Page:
Parent Tips: Set 1-Say What You Mean. Mean What You Say
I wish you'd get dressed." "I think you should start on your report." "It would be nice if you cleaned up your room." "Be good."
Fuzzy statements like these leave kids wondering exactly how they should respond. Kids interpret them at face value which leads to battles. It helps kids cooperate when parents
are very specific with their requests.
We learned this one in kindergarten! Saying please softens your request and when followed with a specific call to action it can get a kid moving. And adding a "thank you" is adding an assumptive close! "Please take out the trash before dinner. Thank you." The added benefit here is that you are modeling the behavior you want your child to learn. Be Specific
When you say "Clean your room." your child hears, "Shove everything under the bed so I can't see it." In essence, he is doing as he was told. Prevent this miscommunication by being very clear, "Please put clothes in the closet, toys in the toybox, and books on the shelf." Now THAT is very clear. Think
Often, we make half-hearted request of our child, and when he doesn't respond we just drop it. Typically, this happens over little issues, and we drop it because it's not worth fighting over. The problem is, a child gets in the habit of ignoring you, on both little issues and big ones. When you take a breath, take a minute and think first, you can then be clear with your request, and willing to follow through to the end. Eye-to-Eye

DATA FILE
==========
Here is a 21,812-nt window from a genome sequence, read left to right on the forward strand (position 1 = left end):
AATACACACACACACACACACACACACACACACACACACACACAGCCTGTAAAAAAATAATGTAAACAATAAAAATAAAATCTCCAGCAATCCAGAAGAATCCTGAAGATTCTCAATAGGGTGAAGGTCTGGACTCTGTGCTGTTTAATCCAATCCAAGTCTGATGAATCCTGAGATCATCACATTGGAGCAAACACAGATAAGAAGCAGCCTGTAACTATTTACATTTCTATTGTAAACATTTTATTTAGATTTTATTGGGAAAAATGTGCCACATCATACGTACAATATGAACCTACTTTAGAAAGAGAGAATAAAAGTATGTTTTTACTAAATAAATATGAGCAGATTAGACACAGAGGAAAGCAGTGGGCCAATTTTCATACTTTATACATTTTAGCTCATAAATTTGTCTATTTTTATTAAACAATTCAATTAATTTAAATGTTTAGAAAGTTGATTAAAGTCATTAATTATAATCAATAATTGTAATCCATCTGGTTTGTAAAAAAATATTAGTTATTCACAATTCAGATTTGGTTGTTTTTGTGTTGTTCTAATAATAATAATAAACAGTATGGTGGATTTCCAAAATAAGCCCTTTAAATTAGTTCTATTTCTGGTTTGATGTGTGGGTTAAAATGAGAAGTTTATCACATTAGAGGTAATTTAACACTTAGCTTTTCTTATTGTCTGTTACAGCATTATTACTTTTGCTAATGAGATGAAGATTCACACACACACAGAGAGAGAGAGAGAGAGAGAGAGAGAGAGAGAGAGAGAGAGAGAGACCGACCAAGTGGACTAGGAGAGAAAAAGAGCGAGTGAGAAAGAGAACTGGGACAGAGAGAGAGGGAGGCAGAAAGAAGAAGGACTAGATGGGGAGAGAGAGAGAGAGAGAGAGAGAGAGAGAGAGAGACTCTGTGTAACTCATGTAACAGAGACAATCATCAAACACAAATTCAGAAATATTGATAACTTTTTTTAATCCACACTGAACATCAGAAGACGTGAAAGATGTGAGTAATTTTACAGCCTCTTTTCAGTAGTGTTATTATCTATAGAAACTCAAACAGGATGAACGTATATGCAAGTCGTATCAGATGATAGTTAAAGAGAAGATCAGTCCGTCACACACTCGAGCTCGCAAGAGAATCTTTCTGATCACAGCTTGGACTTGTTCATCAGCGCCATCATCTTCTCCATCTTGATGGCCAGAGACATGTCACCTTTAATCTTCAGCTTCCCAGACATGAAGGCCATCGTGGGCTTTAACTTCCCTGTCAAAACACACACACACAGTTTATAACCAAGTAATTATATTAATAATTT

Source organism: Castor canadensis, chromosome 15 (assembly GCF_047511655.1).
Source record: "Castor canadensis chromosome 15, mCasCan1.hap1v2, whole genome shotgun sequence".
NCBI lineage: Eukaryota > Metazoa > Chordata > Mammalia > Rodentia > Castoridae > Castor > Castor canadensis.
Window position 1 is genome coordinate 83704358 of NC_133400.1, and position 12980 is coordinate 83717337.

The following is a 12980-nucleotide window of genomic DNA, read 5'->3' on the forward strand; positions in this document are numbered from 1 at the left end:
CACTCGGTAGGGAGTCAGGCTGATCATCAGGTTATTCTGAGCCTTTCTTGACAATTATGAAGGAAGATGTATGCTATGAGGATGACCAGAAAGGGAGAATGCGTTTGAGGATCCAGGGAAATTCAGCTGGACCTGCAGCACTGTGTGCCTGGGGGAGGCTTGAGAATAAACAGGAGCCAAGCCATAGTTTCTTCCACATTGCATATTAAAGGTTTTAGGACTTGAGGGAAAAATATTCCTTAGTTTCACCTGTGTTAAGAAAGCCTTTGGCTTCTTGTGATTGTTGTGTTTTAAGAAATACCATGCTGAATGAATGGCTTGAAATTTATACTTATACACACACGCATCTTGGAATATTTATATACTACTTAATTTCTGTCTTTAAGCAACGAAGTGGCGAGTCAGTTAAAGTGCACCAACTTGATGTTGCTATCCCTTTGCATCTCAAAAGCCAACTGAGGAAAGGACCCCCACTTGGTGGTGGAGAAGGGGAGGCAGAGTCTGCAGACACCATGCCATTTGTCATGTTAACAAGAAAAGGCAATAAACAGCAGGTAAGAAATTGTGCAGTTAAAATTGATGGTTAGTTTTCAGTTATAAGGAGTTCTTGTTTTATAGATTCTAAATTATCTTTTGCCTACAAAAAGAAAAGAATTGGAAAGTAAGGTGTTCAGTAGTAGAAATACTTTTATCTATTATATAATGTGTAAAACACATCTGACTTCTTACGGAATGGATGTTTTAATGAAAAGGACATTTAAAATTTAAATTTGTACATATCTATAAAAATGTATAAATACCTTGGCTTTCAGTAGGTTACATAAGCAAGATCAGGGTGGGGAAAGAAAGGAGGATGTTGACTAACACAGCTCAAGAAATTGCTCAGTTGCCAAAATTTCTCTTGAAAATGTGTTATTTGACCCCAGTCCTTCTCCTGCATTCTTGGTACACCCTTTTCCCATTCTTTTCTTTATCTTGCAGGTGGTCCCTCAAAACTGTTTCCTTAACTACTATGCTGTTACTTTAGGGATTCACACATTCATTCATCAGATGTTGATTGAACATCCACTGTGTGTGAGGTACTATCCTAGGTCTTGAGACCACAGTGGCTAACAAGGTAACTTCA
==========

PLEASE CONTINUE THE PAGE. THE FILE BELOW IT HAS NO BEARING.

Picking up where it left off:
How often do you call to your child from another room and expect him to listen? Do you then have to follow up with, "Did you hear me?" Instead, take the time to get eye-to-eye with your child. Make a clear, specific request and then ask, "What do I need?" When your child tells you what you said it helps him remember! For example, your child is in the next room playing his computer game. Go to him, look him in the eye, and say, "John. Please take out the trash before dinner. Now, what do you need to do?" When John says, "I need to take the trash out before dinner." he has given himself clear instructions and is likely to follow through! Pick Your Battles Parenting
is a 24-hour-a-day job. If you try to deal with every issue, fix every problem and be a constant teacher
and coach you will drive yourself C R A Z Y! Instead, before you open your mouth, take a minute to decide if this issue is worth a battle. If you decide that it is - then win it at all costs! This will prevent you from choosing the wrong battle, realizing it midstream, and then letting your child win because it's really not important. The danger is that your child doesn't know you've changed your mind due to a better decision. He figures you changed your mind because he put up a good fight ...which leads him to try again the next day and the next. Fight the important battles, and using good skill and a level head -WIN! It's good for you, and best for your child.Mini Tip The Higher You Go The Lower I Go
What usually happens when your child raises his voice? You raise yours! Then both of you are yelling and nobody is being heard. Instead, try the higher/lower technique. The higher your child raises his voice, the lower and slower you respond. There is a great illusion of power when you lower your pitch and tone. Stay calm and controlled and you'll have a better chance of being heard. Your child may calm down, too.
© 2000National Parent Information Network
Credits: Elizabeth Pantley